You Can’t Be the ‘President of Law and Order’ if You Thrive on ChaosBreaking News
tags: 1968, Richard Nixon, Donald Trump, Law and Order
A “law-and-order” campaign just isn’t available to Trump. If there is anyone who occupies a similar position to Nixon in this campaign, it’s Joe Biden, the vice president to a still-popular former president who is running as the candidate of normalcy and stability.
The simple truth is that comparisons to 1968 should be made sparingly. Yes, we have mass civil unrest, but it’s impossible at this stage to say how it will play out in November and you can’t simply plot the circumstances of a half-century ago onto the present. There are too many differences. There is no Vietnam War or disintegrating Democratic coalition. Our unrest is happening against a backdrop of deprivation and deep inequality, not the relative prosperity of the late 1960s. And while Trump benefits from a devoted coalition, it remains a vocal minority, not a “silent majority.”
The protests are different too, encompassing a large, diverse cross-section of America. In turn, there appears to be greater sympathy for the protesters and their grievances, so much so that most public officials outside of the president and his closest allies have shown some understanding of the anger and discontent even as they oppose riots and disorder.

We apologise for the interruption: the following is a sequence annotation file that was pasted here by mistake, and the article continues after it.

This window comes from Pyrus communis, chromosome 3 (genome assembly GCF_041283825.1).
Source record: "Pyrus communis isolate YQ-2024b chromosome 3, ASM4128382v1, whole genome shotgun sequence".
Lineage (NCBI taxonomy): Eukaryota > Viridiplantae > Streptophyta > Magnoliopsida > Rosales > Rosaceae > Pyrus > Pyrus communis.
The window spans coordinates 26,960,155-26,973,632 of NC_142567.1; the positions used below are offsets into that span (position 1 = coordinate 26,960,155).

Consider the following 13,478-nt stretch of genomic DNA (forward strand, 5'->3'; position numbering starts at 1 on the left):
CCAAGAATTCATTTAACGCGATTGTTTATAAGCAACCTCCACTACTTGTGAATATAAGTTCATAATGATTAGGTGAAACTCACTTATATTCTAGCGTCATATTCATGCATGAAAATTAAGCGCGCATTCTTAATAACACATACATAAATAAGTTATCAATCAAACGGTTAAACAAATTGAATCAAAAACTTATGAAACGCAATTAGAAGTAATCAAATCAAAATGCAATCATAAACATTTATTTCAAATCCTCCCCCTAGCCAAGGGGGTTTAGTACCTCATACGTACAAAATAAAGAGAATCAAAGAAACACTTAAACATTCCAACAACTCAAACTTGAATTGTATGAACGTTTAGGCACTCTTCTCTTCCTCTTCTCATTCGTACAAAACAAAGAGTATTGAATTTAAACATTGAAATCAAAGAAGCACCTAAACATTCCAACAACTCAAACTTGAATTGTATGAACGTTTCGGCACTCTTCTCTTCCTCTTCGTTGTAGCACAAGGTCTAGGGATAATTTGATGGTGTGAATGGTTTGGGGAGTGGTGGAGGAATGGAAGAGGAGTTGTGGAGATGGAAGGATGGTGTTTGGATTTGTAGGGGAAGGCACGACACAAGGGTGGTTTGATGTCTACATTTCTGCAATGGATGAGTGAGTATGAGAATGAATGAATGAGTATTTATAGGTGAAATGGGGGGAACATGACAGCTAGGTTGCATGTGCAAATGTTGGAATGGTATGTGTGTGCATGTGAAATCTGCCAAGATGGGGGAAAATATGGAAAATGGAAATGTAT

All of this gets to a larger point. History can be incredibly useful for analyzing and understanding the present — that is, in fact, the aim of much of my writing. But we shouldn’t forget that our circumstances are not theirs, and our future cannot be divined from the events of the past. We simply do not know what comes next, nor can we predict the events that — as we have seen with the pandemic and the killing of George Floyd — can move an entire nation from one path to the other.
comments powered by Disqus
- Alabama's State Archives Confronts Its Racist Past
- Alumni Blitz for the Liberal Arts
- Ruth Bader Ginsburg had to Leave America to See how Unfairly it Treated Women
- “The White Man Who Stayed” Tells A Story Of Activism During The Civil Rights Era (audio)
- U.K. Conservation Society Details Links to Colonialism and Slavery